Unfortunately, close human contact is not the only way the virus can spread. When an infected person coughs or sneezes, the droplets they release could also land on surfaces and survive for anywhere from a few hours up to several days. The CDC recommends cleaning and disinfecting frequently touched surfaces daily. The staff at Stone Valley have always been diligent about maintaining a clean and healthy environment for residents, but they are going above and beyond to ensure that surfaces within the community are clean and germ-free.

Remaining Alert and Resident-Focused

The trained and licensed staff at Stone Valley are not only familiar with the new policies and procedures put in place to prevent the spread of the coronavirus but also familiar with each and every resident and their unique needs. Staff members continue to provide residents with their usual Person-Centered care, ensuring that their routines and healthy practices remain in place.

This is the new normal, for now. The preventative measures above work to keep the virus at bay, but if any virus-related issues were to arise in the community, Stone Valley staff are prepared to take action to contain the spread.

To learn more about residency or to schedule a tour of Stone Valley, contact our friendly team today.

Tucson Retirement Community Has Made Essential Changes in Response to the Coronavirus

The global spread of the coronavirus has impacted nearly every country in the world, and most people are currently subject to travel restrictions, quarantine, shelter-in-place orders, or other restrictions implemented to slow the spread of the virus. But for seniors living in retirement communities, extra precautions are necessary. Because seniors are at a higher risk, retirement communities like Copper Canyon are taking extra precautions to keep their residents safe.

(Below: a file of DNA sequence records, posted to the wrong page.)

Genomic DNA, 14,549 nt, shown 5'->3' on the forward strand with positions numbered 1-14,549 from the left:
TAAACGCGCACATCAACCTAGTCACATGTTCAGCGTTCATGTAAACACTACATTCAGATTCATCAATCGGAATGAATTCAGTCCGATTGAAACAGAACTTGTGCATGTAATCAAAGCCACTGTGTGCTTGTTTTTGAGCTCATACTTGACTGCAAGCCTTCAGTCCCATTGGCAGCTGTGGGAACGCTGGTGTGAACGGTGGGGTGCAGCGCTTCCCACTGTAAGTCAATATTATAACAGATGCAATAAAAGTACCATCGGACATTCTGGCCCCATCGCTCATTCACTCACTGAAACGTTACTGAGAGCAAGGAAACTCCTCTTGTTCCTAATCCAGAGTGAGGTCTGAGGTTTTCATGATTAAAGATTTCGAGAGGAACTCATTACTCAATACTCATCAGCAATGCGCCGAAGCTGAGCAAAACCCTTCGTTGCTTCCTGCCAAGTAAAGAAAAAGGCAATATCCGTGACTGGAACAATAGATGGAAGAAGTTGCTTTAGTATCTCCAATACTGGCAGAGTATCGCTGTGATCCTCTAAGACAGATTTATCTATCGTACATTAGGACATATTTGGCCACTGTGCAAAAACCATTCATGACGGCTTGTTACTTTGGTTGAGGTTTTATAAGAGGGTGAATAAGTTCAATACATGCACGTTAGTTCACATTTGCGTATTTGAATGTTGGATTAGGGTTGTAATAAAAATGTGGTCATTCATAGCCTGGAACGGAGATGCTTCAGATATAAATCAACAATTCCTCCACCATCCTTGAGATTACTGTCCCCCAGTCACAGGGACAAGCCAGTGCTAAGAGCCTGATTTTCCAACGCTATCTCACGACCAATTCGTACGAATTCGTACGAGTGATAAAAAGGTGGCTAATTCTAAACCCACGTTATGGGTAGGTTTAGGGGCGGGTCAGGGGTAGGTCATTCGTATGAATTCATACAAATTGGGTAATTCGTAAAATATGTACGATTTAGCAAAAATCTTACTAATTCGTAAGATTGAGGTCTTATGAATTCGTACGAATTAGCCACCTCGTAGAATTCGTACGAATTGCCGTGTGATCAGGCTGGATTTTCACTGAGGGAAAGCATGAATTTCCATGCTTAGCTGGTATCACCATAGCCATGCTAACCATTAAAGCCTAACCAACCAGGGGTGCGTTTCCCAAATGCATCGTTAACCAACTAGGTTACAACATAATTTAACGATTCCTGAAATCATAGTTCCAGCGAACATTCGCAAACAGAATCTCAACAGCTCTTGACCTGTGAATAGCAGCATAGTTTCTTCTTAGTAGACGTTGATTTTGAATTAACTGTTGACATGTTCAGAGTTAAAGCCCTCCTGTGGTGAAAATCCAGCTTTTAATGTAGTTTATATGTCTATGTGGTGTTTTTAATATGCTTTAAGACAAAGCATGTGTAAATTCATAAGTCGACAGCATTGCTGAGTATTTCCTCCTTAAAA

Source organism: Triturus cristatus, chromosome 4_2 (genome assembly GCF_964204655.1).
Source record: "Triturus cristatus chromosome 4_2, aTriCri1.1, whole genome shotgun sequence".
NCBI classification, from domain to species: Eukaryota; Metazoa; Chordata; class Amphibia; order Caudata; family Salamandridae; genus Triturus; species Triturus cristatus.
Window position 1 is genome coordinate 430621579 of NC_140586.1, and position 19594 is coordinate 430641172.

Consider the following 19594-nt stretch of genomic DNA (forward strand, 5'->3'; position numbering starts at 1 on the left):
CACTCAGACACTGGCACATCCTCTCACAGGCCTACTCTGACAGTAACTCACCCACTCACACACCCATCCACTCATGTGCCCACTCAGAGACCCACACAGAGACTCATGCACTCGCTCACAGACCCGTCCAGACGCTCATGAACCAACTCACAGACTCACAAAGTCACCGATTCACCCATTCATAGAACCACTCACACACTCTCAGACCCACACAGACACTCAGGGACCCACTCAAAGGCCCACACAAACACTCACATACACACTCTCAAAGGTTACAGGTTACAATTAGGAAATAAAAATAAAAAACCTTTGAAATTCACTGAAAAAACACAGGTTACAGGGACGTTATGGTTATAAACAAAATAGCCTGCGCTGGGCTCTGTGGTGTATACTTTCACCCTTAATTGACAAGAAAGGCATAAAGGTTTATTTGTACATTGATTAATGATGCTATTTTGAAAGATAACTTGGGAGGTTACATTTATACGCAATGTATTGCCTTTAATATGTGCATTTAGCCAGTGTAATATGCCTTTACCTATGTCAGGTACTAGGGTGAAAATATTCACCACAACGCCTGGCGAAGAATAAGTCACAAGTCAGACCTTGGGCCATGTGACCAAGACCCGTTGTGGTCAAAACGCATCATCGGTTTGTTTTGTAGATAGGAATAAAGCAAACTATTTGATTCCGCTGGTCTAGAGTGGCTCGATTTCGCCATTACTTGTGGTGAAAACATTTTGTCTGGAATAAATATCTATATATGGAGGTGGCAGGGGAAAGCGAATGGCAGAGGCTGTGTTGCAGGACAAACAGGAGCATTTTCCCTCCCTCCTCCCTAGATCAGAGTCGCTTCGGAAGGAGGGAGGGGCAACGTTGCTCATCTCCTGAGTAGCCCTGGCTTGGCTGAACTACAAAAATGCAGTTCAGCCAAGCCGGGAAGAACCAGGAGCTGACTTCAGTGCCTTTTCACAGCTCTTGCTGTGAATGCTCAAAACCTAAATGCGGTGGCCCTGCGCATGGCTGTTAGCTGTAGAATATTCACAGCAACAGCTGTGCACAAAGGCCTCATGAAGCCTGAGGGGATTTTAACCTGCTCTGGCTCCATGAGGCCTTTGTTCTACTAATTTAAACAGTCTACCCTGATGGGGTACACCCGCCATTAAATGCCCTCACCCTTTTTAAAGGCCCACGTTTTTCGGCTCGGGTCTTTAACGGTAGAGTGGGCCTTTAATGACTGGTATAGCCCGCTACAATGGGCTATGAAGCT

Because of the way the virus spreads, it is essential the very specific practices be put in place to protect residents and staff from contracting the virus. Residents in senior living facilities live closely together and interact regularly with other residents and staff. And the more people residents or staff come in contact with, the more likely they are to catch or spread COVID-19. That’s because the virus spreads in close quarters. When someone coughs or sneezes, they spray small liquid droplets from their nose or mouth, which may contain the virus. People in the area can possibly breathe in the droplets, including the coronavirus if the person coughing or sneezing is infected. The more people in an area, and the closer they are together, the faster the disease could potentially spread.

Because the risk of transmission and complications are much higher for senior retirement community residents, it’s not enough to follow the bare minimum guidelines from the CDC and WHO. Copper Canyon has gone above and beyond to keep their residents safe.

We’re up to date on the latest recommendations from the CDC and WHO

As researchers and officials discover more about the virus, and as more data is collected, it’s important that retirement communities remain up to date on changing recommendations and projections. Copper Canyon has read and implemented recommendations from the CDC and WHO about disinfection, social distancing, hand washing, masks, and other virus prevention measures. In addition, the community is in contact with state and local health officials for the most up-to-date information on how to care for and protect both residents and caregivers.